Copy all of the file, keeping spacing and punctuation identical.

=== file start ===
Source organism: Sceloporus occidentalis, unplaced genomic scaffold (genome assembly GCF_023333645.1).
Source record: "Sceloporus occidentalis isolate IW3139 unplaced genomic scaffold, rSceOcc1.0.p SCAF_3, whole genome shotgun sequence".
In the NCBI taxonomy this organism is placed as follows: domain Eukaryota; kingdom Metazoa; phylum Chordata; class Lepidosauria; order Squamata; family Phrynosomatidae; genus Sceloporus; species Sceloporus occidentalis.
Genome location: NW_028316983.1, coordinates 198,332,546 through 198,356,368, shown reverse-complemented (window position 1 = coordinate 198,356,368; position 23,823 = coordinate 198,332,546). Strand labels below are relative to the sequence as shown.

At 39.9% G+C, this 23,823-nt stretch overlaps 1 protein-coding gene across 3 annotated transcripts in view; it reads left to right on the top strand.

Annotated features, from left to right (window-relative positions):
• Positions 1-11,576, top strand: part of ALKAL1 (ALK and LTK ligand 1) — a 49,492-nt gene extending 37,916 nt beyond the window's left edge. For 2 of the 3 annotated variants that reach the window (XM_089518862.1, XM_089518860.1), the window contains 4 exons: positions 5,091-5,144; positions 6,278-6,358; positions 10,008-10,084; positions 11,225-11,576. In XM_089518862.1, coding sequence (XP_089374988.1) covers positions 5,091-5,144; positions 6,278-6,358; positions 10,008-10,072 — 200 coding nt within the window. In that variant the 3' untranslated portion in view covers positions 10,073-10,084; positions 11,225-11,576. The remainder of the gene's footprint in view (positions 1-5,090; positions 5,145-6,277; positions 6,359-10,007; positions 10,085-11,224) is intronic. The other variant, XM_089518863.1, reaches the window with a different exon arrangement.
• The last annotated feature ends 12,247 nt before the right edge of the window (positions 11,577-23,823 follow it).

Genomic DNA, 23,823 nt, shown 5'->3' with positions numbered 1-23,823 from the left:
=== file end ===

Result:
Source organism: Sceloporus occidentalis, unplaced genomic scaffold (genome assembly GCF_023333645.1).
Source record: "Sceloporus occidentalis isolate IW3139 unplaced genomic scaffold, rSceOcc1.0.p SCAF_3, whole genome shotgun sequence".
In the NCBI taxonomy this organism is placed as follows: domain Eukaryota; kingdom Metazoa; phylum Chordata; class Lepidosauria; order Squamata; family Phrynosomatidae; genus Sceloporus; species Sceloporus occidentalis.
Genome location: NW_028316983.1, coordinates 198,332,546 through 198,356,368, shown reverse-complemented (window position 1 = coordinate 198,356,368; position 23,823 = coordinate 198,332,546). Strand labels below are relative to the sequence as shown.

At 39.9% G+C, this 23,823-nt stretch overlaps 1 protein-coding gene across 3 annotated transcripts in view; it reads left to right on the top strand.

Annotated features, from left to right (window-relative positions):
• Positions 1-11,576, top strand: part of ALKAL1 (ALK and LTK ligand 1) — a 49,492-nt gene extending 37,916 nt beyond the window's left edge. For 2 of the 3 annotated variants that reach the window (XM_089518862.1, XM_089518860.1), the window contains 4 exons: positions 5,091-5,144; positions 6,278-6,358; positions 10,008-10,084; positions 11,225-11,576. In XM_089518862.1, coding sequence (XP_089374988.1) covers positions 5,091-5,144; positions 6,278-6,358; positions 10,008-10,072 — 200 coding nt within the window. In that variant the 3' untranslated portion in view covers positions 10,073-10,084; positions 11,225-11,576. The remainder of the gene's footprint in view (positions 1-5,090; positions 5,145-6,277; positions 6,359-10,007; positions 10,085-11,224) is intronic. The other variant, XM_089518863.1, reaches the window with a different exon arrangement.
• The last annotated feature ends 12,247 nt before the right edge of the window (positions 11,577-23,823 follow it).

Genomic DNA, 23,823 nt, shown 5'->3' with positions numbered 1-23,823 from the left: